While many have been preoccupied in recent months debating the definition of the American Dream, Leo Santa Cruz has been quietly providing a shining example.
The unbeaten World Boxing Assn. featherweight champion from Los Angeles ventured to New York this week for the first time in his life.
He's literally within sight of the Statue of Liberty to defend his belt Saturday night against Ireland's unbeaten super-bantamweight world champion Carl Frampton in the main event of a Showtime card at Brooklyn's Barclays Center.
"I'm prepared," Santa Cruz said. "I know I'll get bigger challenges after this, so I have to pass this one first so we can keep going. We trained hard in the gym to make this fight easy, to hurt him. We're going to be smart."
As part of fight-week festivities, first-generation American Santa Cruz, 27, was received by the Consul General of Mexico and went to the top of the Empire State Building for a faceoff photo with Frampton.
The events stirred something in Santa Cruz.
"Reminded me of the times I had nothing," he said Thursday before a news conference in Manhattan. "If it wouldn't be for boxing, I wouldn't be here. I'd likely have been a dishwasher or something like that.
"But we came here with a dream, we worked really hard and now we're living it."
Santa Cruz (32-0-1, 18 knockouts) is the youngest of four brothers. He grew up with his siblings, father-trainer Jose Santa Cruz and his mother in a one-bedroom apartment in Los Angeles.
Jose wanted his sons to box, so each weekday they'd either take a city bus or walk 10 miles to the nearest gym.
Leo has realized his father's dream by winning world titles in three divisions, becoming a favorite of his powerful manager Al Haymon because of his talent, work ethic and family bond.
Santa Cruz's boxing is supreme, reflected in his No. 1 standing in plus/minus punches-connected percentage versus opponents (plus 15.8% per fight). His punching power has also drawn raves, ranking No. 2 overall in power punches landed per round (46.9%), better than big-name fighters such as Gennady Golovkin and Manny Pacquiao.
"We've always seen growth potential with Leo because of his fan-friendly style, and we're seeing that come to fruition," Showtime Executive Vice President Stephen Espinoza said. "Leo's a special young man. He's unfailingly optimistic. You can't help but be drawn by his outlook in the face of so many challenges."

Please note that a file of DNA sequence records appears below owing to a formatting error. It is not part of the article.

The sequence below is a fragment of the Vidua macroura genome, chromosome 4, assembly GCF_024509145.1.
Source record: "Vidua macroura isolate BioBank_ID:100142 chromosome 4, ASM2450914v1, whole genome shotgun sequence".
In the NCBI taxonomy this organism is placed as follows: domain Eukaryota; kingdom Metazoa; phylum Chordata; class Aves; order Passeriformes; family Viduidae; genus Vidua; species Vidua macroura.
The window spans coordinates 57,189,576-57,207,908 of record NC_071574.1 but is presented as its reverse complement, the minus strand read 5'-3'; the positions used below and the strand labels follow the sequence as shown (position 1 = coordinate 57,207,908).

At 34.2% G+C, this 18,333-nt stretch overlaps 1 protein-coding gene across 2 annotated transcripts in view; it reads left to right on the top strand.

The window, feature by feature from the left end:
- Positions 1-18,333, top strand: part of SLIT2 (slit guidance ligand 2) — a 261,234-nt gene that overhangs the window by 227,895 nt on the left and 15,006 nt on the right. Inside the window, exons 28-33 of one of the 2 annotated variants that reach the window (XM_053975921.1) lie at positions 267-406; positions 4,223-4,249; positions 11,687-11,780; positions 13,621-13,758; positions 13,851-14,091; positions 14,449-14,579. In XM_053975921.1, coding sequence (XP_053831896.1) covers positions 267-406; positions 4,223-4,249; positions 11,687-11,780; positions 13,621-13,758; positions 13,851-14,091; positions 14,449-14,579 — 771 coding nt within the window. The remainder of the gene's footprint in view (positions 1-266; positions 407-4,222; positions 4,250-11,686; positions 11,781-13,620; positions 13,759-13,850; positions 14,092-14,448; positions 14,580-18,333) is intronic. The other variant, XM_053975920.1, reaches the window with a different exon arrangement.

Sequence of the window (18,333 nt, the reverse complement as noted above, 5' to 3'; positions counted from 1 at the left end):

Espinoza was referring to Jose Santa Cruz's battle with leukemia this year. After working his son's corner in a February victory at Honda Center, the elder Santa Cruz fell ill and weeks later was gaunt and in a wheelchair.
"We were thinking of not taking the fight," Leo said Thursday. "He's always been with me."
Medical treatments and chemotherapy have proven effective, however, and Jose Santa Cruz made the trip to New York after participating in the final three full weeks of training camp — "he yelled and screamed and corrected," Leo said.
"Thank God, the cancer's in remission. With cancer, not a lot of people make it. He's strong."
When Leo first heard the diagnosis, he said, he returned home and wept.
"Just thinking about those memories of my dad at the gym, what we've done as professionals," he said, "… I just prayed that the cancer would be removed, that he could stay with us for many more years."
His father is glad to be in New York this week.
"I come here happy and proud," Jose said in Spanish, "ready to help give the fans a fight they'll enjoy and love and grow our fan base."
As he has looked up in awe at the landmarks during his first trip to the city, Jose said he reflected upon the journey.
"I remember coming to the States, knowing what I wanted to do, and knowing I'd accomplish it," he said.
What's he make of the political season?
"I'm for the people, the good people," Jose said. "Why build a wall? Weed out the bad people, but the majority of us come here to work. And that's what we still want to do."